Providing for Consideration of H.R. 933, Department of Defense, Military Construction and Veterans Affairs, and Full-Year Continuing Appropriations Act, 2013by Representative Michael C. Burgess
Posted on 2013-03-06
BURGESS. I thank the gentleman for yielding.
This is an important bill that we are considering today. It's not a perfect bill. It's not the bill that I would write if I had the power to write the bill. But it's an important bill. And as a conservative, I'm going to support the rule and I'm going to support the bill.
Mr. Cole already referenced that the most important thing that's happening this morning is the savings that began last Friday are locked in in the continuing resolution. These are savings that have been anticipated for years, delayed for months, and finally arrived last Friday. The market responded yesterday with an all-time high. It's time to let those savings work their magic on the American economy.
It does allow the Department of Defense the flexibility that they asked for to be able to manage their business with the reduced level of funding. And I think protecting our soldiers and protecting the pay of our soldiers is one of the highest constitutional functions of this body and one that we should take seriously. I believe this bill does that.
This bill also protects funding for our veterans, which is also important.
I know a lot of people on my side are concerned because the President's Affordable Care Act, the President's government takeover of health care, is not damaged in this exchange. In truth, some of the funding for implementation is reduced because it's kept at last year's levels and it is affected by the savings in the sequester. But to those on my side who would say it doesn't go far enough in restricting the Affordable Care Act, I would say that we are going [[Page H990]] to get opportunities to fight that fight--multiple opportunities--in the few short weeks ahead. Where will they come? They will come in our budget. They will come in the appropriations bill. The appropriations bills, in the House, at least, will be run in an open fashion. There will be open appropriations bills. And in Labor-HHS there will be ample opportunity to demand of the Federal agencies involved with implementation that they share with us the data about how this thing is supposed to start October 1, when they have really been very reticent to share anything.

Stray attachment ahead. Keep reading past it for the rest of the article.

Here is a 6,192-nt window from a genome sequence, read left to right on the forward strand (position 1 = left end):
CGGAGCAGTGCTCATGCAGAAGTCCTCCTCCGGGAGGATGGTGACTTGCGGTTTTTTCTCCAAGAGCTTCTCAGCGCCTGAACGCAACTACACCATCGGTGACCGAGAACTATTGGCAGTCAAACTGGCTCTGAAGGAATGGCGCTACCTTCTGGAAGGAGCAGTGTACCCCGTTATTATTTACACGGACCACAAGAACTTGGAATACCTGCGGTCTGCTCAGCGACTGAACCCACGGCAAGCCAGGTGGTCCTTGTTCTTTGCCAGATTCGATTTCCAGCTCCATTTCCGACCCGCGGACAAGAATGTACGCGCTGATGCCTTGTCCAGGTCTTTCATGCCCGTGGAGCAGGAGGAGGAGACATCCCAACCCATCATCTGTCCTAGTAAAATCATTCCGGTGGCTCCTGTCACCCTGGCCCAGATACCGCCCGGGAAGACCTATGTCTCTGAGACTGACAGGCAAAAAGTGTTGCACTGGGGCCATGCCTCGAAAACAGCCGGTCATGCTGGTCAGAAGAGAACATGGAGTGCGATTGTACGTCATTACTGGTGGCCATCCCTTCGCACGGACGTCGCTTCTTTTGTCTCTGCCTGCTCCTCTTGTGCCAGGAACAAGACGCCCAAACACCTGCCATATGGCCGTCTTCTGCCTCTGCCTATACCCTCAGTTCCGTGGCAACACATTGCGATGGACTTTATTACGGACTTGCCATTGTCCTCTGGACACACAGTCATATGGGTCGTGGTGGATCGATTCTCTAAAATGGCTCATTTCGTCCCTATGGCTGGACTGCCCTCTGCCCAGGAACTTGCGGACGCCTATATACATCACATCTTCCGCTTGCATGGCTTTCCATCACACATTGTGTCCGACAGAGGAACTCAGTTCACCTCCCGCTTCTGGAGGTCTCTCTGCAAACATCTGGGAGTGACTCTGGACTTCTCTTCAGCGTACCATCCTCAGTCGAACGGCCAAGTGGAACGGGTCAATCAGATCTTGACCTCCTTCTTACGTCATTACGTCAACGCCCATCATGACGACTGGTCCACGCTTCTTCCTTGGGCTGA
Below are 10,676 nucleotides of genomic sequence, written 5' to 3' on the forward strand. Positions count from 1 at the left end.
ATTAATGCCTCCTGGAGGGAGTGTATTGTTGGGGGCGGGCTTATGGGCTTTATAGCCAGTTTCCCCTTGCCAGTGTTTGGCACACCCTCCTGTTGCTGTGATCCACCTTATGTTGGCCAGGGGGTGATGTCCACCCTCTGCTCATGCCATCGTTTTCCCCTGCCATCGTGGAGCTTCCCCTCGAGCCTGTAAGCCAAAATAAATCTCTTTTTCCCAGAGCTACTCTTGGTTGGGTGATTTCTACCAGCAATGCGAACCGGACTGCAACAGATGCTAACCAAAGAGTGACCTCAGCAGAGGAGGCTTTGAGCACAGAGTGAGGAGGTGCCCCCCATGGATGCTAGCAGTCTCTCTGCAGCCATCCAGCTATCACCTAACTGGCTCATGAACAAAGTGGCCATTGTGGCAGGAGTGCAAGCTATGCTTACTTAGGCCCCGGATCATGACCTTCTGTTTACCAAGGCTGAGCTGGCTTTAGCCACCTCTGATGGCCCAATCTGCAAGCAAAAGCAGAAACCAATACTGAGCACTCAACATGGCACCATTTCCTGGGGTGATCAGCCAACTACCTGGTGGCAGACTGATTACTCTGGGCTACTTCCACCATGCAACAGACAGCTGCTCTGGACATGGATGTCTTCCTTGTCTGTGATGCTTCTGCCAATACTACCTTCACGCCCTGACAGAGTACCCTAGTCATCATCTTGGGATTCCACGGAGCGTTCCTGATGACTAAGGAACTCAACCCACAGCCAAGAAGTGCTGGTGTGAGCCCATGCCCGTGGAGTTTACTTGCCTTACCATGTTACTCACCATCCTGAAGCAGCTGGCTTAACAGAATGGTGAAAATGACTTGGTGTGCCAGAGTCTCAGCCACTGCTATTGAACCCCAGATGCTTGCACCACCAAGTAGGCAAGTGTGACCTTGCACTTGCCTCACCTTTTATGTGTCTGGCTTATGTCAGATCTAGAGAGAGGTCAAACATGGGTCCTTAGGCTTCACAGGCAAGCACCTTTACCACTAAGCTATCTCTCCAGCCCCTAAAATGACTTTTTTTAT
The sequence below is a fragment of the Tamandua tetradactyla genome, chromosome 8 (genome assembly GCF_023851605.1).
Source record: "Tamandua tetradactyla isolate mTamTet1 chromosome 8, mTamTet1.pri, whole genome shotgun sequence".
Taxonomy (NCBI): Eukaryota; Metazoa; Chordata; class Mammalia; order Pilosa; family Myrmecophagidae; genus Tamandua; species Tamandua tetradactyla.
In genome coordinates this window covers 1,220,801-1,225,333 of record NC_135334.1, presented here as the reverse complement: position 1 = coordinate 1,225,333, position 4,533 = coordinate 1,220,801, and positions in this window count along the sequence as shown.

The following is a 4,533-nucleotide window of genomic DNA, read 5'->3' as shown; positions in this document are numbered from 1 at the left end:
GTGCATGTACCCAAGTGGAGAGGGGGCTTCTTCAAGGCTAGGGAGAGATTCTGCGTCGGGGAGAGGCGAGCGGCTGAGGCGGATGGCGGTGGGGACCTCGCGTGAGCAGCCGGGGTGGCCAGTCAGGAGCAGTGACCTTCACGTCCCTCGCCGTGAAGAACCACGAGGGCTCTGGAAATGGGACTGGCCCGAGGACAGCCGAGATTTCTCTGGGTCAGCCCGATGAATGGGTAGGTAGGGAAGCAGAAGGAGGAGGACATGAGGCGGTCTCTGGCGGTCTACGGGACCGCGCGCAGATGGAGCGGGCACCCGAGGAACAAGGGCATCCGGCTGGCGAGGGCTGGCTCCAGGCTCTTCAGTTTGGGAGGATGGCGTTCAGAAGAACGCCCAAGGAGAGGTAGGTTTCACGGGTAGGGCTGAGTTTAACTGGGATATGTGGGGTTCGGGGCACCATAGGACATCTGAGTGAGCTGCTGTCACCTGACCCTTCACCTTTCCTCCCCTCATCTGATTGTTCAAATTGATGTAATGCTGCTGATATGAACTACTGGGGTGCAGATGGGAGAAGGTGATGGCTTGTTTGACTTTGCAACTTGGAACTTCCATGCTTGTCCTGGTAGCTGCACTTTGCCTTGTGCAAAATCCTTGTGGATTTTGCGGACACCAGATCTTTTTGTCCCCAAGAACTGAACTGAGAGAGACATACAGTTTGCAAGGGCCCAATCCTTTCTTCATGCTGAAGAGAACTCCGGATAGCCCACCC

Speaking of reticent to share anything, how about the administration, which hid the ball before election day on all these rules that have now come forward since November 6? No wonder the Governors were reluctant to accept the exchanges. No wonder the Governors have held off in some States from accepting the Medicaid expansion. Because they weren't told what the deal would be until after the President's election was reassured. That's pretty disingenuous of the administration to run things that way, and I believe they should be held to account. And more importantly, in the 6 months between now and October 1, when every American who wants to buy in the exchange is supposed to be able to go to their computer and buy on the exchange, I don't believe they can actually build that system in the time required, regardless of how much money we give them.
It is important to hold those agencies accountable. Our committee work will do that. As an oversight committee on the authorization side, we will continue to do that. And I think that's important work.
So I ask conservatives to join me in that fight as we go forward. Let's fight this on the budget, let's fight it on our open rules in the appropriations process. Today, it's an important bill. Not a perfect bill, but it's an important bill. It protects our soldiers. It protects our veterans. And it locks in those savings for the long-suffering American taxpayer that they have waited for for so long.
I urge support of the rule and support of the underlying bill.